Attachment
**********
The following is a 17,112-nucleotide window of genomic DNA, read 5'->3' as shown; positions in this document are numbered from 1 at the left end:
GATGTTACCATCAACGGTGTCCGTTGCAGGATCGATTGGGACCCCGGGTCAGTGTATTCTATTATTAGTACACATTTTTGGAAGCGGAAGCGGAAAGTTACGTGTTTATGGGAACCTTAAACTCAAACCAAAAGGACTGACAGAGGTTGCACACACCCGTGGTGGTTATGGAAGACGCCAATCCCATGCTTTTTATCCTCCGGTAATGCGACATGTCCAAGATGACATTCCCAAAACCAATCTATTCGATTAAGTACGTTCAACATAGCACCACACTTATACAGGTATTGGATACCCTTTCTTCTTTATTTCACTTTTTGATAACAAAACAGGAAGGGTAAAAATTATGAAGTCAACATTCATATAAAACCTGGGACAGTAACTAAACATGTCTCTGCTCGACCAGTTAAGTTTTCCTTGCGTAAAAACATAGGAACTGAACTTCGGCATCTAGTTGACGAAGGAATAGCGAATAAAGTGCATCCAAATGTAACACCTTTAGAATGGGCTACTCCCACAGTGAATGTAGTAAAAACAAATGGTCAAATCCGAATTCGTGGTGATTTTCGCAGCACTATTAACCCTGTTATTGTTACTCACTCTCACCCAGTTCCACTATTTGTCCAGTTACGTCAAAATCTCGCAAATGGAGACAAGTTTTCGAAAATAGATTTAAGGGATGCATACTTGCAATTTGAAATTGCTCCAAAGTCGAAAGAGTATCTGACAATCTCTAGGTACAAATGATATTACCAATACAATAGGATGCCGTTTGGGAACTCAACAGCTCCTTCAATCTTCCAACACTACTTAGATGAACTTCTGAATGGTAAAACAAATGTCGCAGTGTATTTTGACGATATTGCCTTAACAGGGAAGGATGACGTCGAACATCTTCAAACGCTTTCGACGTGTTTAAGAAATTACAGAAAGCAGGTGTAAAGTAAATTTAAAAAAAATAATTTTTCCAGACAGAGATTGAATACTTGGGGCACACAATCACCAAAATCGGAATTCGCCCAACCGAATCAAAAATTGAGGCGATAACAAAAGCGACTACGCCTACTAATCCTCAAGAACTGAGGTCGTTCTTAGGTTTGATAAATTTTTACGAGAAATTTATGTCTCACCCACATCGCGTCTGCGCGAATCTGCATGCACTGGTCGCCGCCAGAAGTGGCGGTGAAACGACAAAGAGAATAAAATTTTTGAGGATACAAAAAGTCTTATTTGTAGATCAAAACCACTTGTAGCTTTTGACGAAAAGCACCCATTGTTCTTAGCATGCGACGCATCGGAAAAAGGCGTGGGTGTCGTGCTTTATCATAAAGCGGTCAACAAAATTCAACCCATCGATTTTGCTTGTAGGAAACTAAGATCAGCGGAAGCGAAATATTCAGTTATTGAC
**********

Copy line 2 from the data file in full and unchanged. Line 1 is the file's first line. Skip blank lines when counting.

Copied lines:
GATGTTACCATCAACGGTGTCCGTTGCAGGATCGATTGGGACCCCGGGTCAGTGTATTCTATTATTAGTACACATTTTTGGAAGCGGAAGCGGAAAGTTACGTGTTTATGGGAACCTTAAACTCAAACCAAAAGGACTGACAGAGGTTGCACACACCCGTGGTGGTTATGGAAGACGCCAATCCCATGCTTTTTATCCTCCGGTAATGCGACATGTCCAAGATGACATTCCCAAAACCAATCTATTCGATTAAGTACGTTCAACATAGCACCACACTTATACAGGTATTGGATACCCTTTCTTCTTTATTTCACTTTTTGATAACAAAACAGGAAGGGTAAAAATTATGAAGTCAACATTCATATAAAACCTGGGACAGTAACTAAACATGTCTCTGCTCGACCAGTTAAGTTTTCCTTGCGTAAAAACATAGGAACTGAACTTCGGCATCTAGTTGACGAAGGAATAGCGAATAAAGTGCATCCAAATGTAACACCTTTAGAATGGGCTACTCCCACAGTGAATGTAGTAAAAACAAATGGTCAAATCCGAATTCGTGGTGATTTTCGCAGCACTATTAACCCTGTTATTGTTACTCACTCTCACCCAGTTCCACTATTTGTCCAGTTACGTCAAAATCTCGCAAATGGAGACAAGTTTTCGAAAATAGATTTAAGGGATGCATACTTGCAATTTGAAATTGCTCCAAAGTCGAAAGAGTATCTGACAATCTCTAGGTACAAATGATATTACCAATACAATAGGATGCCGTTTGGGAACTCAACAGCTCCTTCAATCTTCCAACACTACTTAGATGAACTTCTGAATGGTAAAACAAATGTCGCAGTGTATTTTGACGATATTGCCTTAACAGGGAAGGATGACGTCGAACATCTTCAAACGCTTTCGACGTGTTTAAGAAATTACAGAAAGCAGGTGTAAAGTAAATTTAAAAAAAATAATTTTTCCAGACAGAGATTGAATACTTGGGGCACACAATCACCAAAATCGGAATTCGCCCAACCGAATCAAAAATTGAGGCGATAACAAAAGCGACTACGCCTACTAATCCTCAAGAACTGAGGTCGTTCTTAGGTTTGATAAATTTTTACGAGAAATTTATGTCTCACCCACATCGCGTCTGCGCGAATCTGCATGCACTGGTCGCCGCCAGAAGTGGCGGTGAAACGACAAAGAGAATAAAATTTTTGAGGATACAAAAAGTCTTATTTGTAGATCAAAACCACTTGTAGCTTTTGACGAAAAGCACCCATTGTTCTTAGCATGCGACGCATCGGAAAAAGGCGTGGGTGTCGTGCTTTATCATAAAGCGGTCAACAAAATTCAACCCATCGATTTTGCTTGTAGGAAACTAAGATCAGCGGAAGCGAAATATTCAGTTATTGAC